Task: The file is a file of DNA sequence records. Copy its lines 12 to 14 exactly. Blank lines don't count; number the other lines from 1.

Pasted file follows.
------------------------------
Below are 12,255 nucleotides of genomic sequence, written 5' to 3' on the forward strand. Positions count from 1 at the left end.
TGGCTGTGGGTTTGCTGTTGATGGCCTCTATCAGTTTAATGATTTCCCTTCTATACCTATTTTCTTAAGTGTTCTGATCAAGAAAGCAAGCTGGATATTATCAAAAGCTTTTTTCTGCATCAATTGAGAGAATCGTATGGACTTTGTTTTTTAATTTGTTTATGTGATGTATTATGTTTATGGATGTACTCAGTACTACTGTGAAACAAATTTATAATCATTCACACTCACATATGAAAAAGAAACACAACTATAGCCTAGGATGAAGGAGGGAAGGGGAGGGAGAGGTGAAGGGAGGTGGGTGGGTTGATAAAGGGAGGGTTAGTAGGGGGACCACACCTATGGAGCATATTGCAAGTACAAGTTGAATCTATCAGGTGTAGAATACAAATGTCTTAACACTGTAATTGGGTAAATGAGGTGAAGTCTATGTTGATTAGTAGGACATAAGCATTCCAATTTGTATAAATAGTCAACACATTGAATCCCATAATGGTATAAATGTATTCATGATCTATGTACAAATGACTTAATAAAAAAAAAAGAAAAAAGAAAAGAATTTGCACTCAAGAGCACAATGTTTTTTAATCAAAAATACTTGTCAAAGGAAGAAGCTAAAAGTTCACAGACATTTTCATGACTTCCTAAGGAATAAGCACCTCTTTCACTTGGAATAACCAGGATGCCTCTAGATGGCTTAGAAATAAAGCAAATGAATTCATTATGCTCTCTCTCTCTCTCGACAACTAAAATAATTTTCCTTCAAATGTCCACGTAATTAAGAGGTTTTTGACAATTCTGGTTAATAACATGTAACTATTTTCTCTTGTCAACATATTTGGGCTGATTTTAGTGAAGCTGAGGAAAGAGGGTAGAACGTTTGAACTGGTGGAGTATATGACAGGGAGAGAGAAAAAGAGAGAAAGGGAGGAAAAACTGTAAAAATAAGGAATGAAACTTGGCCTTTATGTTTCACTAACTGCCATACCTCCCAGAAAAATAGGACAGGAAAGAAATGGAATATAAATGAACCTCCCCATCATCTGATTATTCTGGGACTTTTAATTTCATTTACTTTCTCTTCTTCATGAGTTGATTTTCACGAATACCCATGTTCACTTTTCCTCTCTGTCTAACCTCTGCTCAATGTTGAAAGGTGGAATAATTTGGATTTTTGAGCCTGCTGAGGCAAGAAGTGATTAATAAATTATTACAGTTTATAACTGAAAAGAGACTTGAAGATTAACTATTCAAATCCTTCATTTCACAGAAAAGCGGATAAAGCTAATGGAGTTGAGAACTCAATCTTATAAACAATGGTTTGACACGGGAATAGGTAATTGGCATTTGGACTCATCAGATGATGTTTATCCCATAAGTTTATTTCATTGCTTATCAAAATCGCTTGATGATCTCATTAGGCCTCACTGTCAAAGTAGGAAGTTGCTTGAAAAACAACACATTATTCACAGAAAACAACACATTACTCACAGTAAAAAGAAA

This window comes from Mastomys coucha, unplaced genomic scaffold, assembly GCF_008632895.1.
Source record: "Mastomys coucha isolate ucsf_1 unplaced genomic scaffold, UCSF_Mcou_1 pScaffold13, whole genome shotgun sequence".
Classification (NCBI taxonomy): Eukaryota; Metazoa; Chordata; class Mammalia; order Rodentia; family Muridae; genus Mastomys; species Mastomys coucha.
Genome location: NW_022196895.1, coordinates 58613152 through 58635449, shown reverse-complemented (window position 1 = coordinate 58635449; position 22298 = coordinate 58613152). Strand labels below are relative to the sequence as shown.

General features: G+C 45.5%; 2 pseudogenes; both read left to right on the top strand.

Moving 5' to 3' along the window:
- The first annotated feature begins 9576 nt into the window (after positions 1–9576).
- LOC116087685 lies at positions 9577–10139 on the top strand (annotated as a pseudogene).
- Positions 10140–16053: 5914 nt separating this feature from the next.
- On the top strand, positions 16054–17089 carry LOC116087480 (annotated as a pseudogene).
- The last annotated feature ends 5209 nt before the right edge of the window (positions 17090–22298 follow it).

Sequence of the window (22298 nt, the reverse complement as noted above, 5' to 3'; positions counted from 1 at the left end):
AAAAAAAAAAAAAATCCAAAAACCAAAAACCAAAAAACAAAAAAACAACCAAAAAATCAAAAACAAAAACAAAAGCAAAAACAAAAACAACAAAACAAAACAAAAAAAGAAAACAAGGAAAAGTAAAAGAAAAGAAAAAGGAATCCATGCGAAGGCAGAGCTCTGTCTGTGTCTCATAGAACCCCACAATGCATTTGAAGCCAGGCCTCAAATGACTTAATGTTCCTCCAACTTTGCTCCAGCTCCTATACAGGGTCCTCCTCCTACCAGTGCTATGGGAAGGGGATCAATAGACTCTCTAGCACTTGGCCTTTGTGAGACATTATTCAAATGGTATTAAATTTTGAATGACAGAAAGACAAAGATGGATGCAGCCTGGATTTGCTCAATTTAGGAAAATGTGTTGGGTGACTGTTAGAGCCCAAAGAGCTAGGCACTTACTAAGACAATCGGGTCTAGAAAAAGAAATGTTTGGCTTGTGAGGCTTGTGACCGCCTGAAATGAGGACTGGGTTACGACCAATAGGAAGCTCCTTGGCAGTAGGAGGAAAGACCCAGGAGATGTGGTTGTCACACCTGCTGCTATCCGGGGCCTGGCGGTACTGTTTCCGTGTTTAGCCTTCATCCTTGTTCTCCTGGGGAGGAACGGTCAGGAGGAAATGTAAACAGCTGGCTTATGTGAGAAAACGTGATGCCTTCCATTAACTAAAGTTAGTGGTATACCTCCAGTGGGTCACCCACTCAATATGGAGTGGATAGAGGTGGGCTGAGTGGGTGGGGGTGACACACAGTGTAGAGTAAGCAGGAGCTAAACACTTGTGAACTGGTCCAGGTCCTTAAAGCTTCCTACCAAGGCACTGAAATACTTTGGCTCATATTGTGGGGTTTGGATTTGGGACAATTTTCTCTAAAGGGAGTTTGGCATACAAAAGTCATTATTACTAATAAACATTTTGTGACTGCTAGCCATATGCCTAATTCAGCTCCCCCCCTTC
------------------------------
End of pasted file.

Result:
- On the top strand, positions 16054–17089 carry LOC116087480 (annotated as a pseudogene).
- The last annotated feature ends 5209 nt before the right edge of the window (positions 17090–22298 follow it).

Sequence of the window (22298 nt, the reverse complement as noted above, 5' to 3'; positions counted from 1 at the left end):